How to retarget customers without becoming a ‘stalker’
Retargeting is a marketing term that you may not immediately recognise though you have probably experienced it.
Retargeting or remarketing usually refers to online advertising. Specifically, it refers to the practice of marketing (via online means) to a potential customer who visited your website.
Most web traffic does not convert to a sale on the first visit making retargeting a useful tool. If done well it can help you recapture a lost customer and convert them to a sale. There are some pitfalls though…and one of them is the potential to look like a ‘stalker’.
What do I mean by stalker?
Let’s say that on one particular day you view a specific product on a webpage, let’s say a ‘Fiji holiday package’, then over the next few weeks, possibly even months, you notice that every time you are online, whether it is a news site, blog or social media, you notice ads for ‘Fiji holiday packages’.
At worst you may feel like you’re being stalked, at best you are enticed to click through, revisit the original website and purchase said holiday package.
Retargeting is reported to have one of the best returns on investment for marketing tools because you are targeting people already familiar with your brand.
The good news is that smaller businesses can employ this technique without significant expenditure or resources.
There are some great articles here by DynamicBusiness and CMO that explain the ins and outs of retargeting in more detail but here is a quick snapshot outlining the pros and cons.
- Retargeting can convert leads that may have previously been lost
- Repetition can work. Marketers will tell you that you need to hear a message 3-5 times before it sinks in and potentially entices you to respond to a call-to-action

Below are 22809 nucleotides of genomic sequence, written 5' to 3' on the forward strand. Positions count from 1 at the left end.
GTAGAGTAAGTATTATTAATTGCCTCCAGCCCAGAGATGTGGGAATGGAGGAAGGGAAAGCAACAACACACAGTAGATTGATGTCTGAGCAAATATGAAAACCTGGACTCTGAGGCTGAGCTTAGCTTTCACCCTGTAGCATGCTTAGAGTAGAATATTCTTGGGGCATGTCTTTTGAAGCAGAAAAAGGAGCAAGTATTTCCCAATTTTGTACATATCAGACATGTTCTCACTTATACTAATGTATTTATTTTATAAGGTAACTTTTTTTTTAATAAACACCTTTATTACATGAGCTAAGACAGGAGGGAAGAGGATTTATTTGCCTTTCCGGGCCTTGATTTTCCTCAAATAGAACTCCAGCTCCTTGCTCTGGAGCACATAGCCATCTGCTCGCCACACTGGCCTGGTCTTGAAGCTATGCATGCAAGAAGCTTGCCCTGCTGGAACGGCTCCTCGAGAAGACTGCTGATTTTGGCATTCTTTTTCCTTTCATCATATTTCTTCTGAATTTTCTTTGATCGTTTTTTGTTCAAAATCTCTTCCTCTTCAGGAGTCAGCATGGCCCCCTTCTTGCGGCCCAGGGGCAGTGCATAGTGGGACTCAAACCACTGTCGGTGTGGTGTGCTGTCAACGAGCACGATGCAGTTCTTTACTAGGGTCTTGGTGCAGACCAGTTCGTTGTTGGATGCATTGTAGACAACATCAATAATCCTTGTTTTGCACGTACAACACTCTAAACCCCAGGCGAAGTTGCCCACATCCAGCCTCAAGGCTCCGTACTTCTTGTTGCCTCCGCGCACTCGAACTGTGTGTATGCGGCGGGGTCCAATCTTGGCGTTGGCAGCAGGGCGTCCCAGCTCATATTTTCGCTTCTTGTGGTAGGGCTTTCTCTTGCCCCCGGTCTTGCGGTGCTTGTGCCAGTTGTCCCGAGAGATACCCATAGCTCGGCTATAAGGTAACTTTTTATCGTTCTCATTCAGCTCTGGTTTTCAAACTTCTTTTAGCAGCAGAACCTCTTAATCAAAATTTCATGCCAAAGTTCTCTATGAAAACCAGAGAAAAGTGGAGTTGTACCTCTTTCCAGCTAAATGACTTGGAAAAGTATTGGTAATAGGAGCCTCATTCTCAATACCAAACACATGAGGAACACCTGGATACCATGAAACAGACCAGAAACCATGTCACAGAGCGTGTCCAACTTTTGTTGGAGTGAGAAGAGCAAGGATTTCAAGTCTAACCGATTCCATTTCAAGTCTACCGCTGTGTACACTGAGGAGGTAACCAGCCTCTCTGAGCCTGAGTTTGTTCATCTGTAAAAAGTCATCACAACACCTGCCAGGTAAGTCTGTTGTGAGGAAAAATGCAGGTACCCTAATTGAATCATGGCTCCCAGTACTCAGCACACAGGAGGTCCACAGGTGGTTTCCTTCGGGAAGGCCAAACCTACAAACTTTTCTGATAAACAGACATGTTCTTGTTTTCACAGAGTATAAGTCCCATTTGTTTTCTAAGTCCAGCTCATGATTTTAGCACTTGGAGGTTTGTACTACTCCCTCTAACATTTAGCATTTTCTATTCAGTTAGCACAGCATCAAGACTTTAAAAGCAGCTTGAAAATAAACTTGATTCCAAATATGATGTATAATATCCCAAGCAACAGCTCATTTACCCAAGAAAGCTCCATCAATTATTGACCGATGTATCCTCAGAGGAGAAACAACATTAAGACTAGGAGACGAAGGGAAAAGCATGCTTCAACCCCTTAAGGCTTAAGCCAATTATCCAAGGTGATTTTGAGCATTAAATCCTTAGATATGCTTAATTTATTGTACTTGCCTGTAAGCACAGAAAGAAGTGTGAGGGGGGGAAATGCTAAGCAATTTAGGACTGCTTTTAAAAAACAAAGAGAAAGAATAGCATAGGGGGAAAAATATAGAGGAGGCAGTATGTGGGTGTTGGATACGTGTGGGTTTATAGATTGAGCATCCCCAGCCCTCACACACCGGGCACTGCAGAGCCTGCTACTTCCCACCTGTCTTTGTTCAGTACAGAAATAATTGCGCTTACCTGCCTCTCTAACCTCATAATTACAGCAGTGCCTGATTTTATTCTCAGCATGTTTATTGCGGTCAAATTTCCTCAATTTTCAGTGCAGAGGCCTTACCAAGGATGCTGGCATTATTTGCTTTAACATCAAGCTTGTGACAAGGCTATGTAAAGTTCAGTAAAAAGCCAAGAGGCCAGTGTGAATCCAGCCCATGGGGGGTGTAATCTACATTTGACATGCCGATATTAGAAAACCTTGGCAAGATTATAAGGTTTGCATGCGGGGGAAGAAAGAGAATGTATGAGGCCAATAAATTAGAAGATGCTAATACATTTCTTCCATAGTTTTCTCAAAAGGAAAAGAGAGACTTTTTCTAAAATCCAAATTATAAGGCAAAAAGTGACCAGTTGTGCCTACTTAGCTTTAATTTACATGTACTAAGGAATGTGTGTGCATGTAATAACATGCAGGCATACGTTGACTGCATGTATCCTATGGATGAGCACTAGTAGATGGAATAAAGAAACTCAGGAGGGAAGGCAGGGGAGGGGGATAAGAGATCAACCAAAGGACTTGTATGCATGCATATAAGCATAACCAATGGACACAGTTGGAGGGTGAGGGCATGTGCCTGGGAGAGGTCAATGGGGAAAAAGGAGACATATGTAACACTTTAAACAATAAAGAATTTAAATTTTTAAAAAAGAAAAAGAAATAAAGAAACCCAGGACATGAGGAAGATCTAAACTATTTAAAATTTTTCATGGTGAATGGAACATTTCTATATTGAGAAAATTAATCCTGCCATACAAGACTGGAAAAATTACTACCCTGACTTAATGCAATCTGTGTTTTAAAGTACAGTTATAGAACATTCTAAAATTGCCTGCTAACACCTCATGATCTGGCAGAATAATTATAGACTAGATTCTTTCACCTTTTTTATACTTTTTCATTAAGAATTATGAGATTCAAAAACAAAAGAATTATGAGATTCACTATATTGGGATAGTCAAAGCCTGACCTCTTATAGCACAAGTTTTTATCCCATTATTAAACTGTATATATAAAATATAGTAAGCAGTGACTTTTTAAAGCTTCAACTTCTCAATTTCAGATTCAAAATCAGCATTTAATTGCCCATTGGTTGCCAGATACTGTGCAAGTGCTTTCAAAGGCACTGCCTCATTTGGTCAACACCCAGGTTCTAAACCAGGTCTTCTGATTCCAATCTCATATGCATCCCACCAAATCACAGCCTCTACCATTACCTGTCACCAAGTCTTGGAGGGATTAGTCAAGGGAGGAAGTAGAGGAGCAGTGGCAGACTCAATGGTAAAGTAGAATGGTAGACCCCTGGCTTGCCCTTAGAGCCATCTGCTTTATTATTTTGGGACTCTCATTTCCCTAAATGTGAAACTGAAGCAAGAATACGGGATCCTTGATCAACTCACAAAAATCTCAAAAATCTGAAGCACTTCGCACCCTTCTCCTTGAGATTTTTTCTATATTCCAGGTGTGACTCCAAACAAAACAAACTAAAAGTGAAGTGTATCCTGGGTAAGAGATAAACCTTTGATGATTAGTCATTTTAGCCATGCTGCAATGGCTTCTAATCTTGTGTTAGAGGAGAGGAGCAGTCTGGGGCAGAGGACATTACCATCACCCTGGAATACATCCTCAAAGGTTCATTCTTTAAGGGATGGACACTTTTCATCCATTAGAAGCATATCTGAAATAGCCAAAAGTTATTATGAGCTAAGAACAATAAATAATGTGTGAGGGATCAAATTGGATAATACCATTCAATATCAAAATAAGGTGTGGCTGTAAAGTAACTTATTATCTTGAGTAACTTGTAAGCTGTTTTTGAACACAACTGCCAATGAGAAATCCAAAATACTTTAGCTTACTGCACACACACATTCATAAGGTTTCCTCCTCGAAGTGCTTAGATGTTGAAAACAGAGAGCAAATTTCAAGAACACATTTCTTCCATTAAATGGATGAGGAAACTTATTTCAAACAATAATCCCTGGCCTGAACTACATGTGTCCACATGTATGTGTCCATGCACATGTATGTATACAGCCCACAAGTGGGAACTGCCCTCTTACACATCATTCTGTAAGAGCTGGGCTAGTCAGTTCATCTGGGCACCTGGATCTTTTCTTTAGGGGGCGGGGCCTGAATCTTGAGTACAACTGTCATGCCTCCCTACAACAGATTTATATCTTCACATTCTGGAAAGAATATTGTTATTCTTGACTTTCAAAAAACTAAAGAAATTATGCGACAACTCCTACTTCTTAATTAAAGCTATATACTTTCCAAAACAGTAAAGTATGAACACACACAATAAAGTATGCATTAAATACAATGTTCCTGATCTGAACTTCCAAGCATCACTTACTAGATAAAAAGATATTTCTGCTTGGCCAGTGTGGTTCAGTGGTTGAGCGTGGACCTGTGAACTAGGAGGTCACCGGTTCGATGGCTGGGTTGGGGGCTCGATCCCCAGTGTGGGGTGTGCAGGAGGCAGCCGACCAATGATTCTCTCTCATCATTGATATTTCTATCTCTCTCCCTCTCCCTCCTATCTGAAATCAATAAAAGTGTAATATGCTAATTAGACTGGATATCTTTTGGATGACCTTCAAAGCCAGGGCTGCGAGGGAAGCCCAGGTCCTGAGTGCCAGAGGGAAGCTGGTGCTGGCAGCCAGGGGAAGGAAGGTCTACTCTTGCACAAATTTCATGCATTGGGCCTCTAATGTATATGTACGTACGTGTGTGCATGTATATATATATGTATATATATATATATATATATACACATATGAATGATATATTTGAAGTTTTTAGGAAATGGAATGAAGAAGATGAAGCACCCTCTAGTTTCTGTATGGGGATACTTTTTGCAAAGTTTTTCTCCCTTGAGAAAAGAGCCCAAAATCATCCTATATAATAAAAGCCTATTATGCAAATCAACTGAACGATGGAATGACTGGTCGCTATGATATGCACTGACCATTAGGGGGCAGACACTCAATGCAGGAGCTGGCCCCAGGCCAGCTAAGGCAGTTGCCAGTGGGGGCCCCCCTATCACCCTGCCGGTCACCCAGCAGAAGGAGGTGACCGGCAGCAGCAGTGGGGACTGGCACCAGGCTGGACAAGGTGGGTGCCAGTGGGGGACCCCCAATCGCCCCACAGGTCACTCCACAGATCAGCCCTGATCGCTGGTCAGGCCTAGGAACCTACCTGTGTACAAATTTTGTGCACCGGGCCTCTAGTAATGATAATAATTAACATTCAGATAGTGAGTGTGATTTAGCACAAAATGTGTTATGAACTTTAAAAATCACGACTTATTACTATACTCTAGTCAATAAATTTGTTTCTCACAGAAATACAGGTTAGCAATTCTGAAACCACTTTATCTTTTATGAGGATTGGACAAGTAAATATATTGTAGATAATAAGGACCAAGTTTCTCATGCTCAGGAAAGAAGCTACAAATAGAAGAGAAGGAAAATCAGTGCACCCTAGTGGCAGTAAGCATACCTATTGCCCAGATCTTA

- It can increase brand awareness
- You can be quite specific in what kind of visitors to your site you wish to retarget
- Google and social media platforms like Facebook allow small businesses to create ads that retarget visitors
- The process is relatively simple for anyone who has access to their website content management system.
- Some potential customers may not like the idea or feeling of being ‘stalked’, especially if they have already purchased what they initially looked for
- There can be difficulties matching retargeting across numerous consumer devices, unless the user is required to be logged in, for example, retargeted ads on Facebook
- Some argue that it would be better to try and attract the best prospects to your site in the first place, rather than focus on converting lost visitors who may not be good prospects
- Care must be taken to ensure your ads appear on the types of sites you want them to appear on.
The most important thing with retargeting is trying to create a balance between frequency of ads (not being stalkerish) and representing your brand in a way you want to be perceived. For example if you are advertising ‘luxury handmade chocolates’, you may not want your ad to appear on a site devoted to ‘healthy living’.
You need to make sure that the service you use for retargeting, is reputable and understands relevant privacy law requirements, and allows you to specify who you want to target, how and when. Additionally, you want to have access to analytics that show click throughs and preferably conversions.
Also if you aren’t comfortable with coding you may need to speak to a website developer or marketing expert.
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